Our Appendix N Archeology and Adventures in Fiction series are meant to take a look at the writers and creators behind the genre(s) that helped to forge not only our favorite hobby but our lives. We invite you to explore the entirety of the series on our Adventures In Fiction home page.
Appendix N. Archaeology: Arthur Machen
by Bradley K. McDevitt
This article is part of a series where the spotlight shines on some authors that inspired the writers we acknowledge today as influencing the creation of Dungeons and Dragons. For those unfamiliar with his fiction, the late Victorian era Welsh author Arthur Machen was admired by contemporaries like Sir Arthur Conan Doyle and William Butler Yeats. Further relevant for this article, his work is an acknowledged influence by Appendix N authors such as Clark Ashton Smith, Robert E. Howard, and H.P. Lovecraft. Lovecraft even cheerfully admitted appropriating details like the god Nodens and reality-destroying language Aklo from Machen to be parts of the Cthulhu Mythos.
Machen (1863-1947), whose real last name was Jones, produced prolifically in the genres of fantasy and horror. His story The Bowmen entered the realm of urban folklore as World War One legend of the “Angel of Mons.” And that story was only a very tiny fraction of Machen’s output, which included works as The Novel of the White Powder, The Three Imposters, and what is generally acknowledged as his 1894 masterpiece, The Great God Pan. This terrifying tale of occult miscegenation was lauded thirty years later by Lovecraft in his essay The Supernatural In Literature. More recently, Stephen King has declared it, in his opinion, “one of the best horror stories ever written. Maybe the best in the English language.”
Readers will come to understand those authors’ reverence for Machen, and especially that story. The narrative itself starts on a disturbing scene, like Clarke, the protagonist of the early part of the story, accepts an invitation to oversee some home brain surgery his friend Dr. Raymond plans to perform on an orphan girl he took in years before. The setting is not even a surgical theater, just a home laboratory he has set up. It doesn’t go well. The girl is rendered hopelessly insane. The so-called surgeon can’t even be bothered to be upset, dismissing her with the comment, “After all, she has seen the great god Pan.”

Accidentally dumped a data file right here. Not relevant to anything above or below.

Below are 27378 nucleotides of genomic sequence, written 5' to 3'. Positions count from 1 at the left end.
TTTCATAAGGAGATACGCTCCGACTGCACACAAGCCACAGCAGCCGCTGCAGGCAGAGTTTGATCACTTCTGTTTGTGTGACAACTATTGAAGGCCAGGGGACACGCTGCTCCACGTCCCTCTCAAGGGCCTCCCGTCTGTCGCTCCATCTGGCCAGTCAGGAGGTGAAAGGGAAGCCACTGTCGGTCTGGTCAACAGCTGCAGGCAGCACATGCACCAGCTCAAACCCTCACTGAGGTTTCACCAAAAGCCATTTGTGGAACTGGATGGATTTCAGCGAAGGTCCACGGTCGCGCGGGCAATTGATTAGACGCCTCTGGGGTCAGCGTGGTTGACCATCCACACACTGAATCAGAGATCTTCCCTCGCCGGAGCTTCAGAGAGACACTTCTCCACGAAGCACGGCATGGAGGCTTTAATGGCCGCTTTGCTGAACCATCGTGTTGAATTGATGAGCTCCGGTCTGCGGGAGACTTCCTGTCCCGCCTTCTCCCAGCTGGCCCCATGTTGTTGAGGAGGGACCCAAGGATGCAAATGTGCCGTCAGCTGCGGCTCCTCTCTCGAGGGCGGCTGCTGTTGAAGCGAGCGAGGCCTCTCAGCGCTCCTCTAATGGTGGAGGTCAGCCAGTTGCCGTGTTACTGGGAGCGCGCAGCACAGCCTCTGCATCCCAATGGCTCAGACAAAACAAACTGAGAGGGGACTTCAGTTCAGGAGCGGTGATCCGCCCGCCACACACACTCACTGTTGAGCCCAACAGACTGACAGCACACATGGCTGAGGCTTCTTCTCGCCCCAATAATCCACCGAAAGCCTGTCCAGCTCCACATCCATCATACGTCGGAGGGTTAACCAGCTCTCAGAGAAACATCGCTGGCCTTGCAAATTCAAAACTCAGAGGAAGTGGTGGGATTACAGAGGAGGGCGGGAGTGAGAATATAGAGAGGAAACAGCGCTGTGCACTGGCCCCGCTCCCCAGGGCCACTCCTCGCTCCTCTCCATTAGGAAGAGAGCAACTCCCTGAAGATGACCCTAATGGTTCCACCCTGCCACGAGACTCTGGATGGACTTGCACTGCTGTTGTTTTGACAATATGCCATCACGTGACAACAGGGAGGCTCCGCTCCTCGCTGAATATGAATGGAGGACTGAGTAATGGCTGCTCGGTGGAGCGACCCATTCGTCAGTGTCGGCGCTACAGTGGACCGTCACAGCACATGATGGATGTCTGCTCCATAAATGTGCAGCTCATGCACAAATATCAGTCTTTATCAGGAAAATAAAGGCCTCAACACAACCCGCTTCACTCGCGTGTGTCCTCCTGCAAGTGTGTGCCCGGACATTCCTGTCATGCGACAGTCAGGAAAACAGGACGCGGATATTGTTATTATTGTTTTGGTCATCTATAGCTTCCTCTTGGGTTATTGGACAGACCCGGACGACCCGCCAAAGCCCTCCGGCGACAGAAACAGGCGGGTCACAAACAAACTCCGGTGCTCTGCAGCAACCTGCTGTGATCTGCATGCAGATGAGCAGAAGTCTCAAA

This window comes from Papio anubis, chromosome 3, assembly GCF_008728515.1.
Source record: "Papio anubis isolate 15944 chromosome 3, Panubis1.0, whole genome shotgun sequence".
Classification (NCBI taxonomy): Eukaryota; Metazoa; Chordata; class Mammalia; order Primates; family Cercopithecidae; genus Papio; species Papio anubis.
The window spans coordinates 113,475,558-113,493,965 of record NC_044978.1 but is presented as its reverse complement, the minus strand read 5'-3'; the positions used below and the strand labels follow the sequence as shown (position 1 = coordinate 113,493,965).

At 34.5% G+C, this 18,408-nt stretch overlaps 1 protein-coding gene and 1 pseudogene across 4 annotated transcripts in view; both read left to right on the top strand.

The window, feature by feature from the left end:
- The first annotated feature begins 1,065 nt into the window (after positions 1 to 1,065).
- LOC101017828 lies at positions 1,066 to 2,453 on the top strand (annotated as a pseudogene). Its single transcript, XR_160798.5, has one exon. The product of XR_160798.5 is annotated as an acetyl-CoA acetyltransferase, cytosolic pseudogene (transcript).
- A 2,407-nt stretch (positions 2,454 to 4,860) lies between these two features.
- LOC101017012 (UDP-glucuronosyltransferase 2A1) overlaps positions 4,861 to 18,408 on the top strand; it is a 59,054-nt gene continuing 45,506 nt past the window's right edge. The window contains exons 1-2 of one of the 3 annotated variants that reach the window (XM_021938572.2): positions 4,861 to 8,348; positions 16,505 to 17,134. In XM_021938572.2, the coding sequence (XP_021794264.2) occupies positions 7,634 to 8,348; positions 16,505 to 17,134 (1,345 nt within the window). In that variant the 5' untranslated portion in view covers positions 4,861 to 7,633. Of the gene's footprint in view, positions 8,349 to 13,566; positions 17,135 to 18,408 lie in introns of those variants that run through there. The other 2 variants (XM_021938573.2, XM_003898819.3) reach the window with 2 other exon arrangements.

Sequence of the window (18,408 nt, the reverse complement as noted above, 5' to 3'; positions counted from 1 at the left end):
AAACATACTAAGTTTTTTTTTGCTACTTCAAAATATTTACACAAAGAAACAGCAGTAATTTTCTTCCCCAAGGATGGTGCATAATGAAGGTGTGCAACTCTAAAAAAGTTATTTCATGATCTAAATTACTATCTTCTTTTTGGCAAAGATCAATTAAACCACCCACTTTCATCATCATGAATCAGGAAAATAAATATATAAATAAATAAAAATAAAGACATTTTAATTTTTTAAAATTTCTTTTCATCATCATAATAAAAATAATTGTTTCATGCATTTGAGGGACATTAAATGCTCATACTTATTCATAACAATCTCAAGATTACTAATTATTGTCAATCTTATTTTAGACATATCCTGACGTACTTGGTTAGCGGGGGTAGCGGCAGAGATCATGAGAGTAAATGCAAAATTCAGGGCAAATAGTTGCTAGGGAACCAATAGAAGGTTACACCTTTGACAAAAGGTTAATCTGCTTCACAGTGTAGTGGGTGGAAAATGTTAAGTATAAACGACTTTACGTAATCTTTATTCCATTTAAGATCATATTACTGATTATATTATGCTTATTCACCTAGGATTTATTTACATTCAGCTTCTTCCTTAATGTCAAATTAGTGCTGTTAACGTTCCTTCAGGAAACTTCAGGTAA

For readers expecting shocks, The Great God Pan will seem to move very slowly at first as the rest of the story unfolds like a jigsaw puzzle across multiple chapters and characters, starting to come together to form a ghastly whole. Much like in Dracula and The Call of Cthulhu, characters, especially main protagonist Villiers, recount chance meetings, unnerving apartment tours, accidentally found portraits and art books. This is all accomplished with a mounting sense of dread, with nothing actually happening “on-screen” after that first fateful surgery.
The action starts to accelerate as an epidemic of suicides starts all across London. While they are not described in-depth, what details Machen does share are gruesome enough. The story follows Villiers’ investigation of the mysterious Mrs. Beaumont’s true identity as it slowly spirals back to the early part of the story, to horrifying effect.
The story’s epilogue is a transcript from a dead character’s private papers to the original character Clarke. One can easily see the influence here on Lovecraft’s later fiction, in classics like The Case of Charles Dexter Ward and The Call of Cthulhu, which similarly use letters to create a sense of verisimilitude.
Judges looking for inspiration for dungeons crawls will find little to help them in this story. However, those looking for mystery-oriented urban adventures can glean much from the text. The Victorian London setting, with its descriptions of the streets and shops of Piccadilly, is almost a character in and of itself. A discerning judge could use the story as a guide to how to make a city setting come alive, while the slow gathering and collating of clues would make for a very suspenseful adventure for a small group of players. It is also easy to see the influence of Machen’s exacting descriptions of London in seminal stories like Lovecraft’s The Haunter of the Dark or R.E. Howard’s legendary Pigeons from Hell. Much like adventures inspired by the Cthulhu Mythos, the main opponent Pan is never seen, but his influence looms over the events incomprehensible and undefeatable except in the short term. And that, in the end, leaves the readers with nothing but an inexorably growing sense of panic.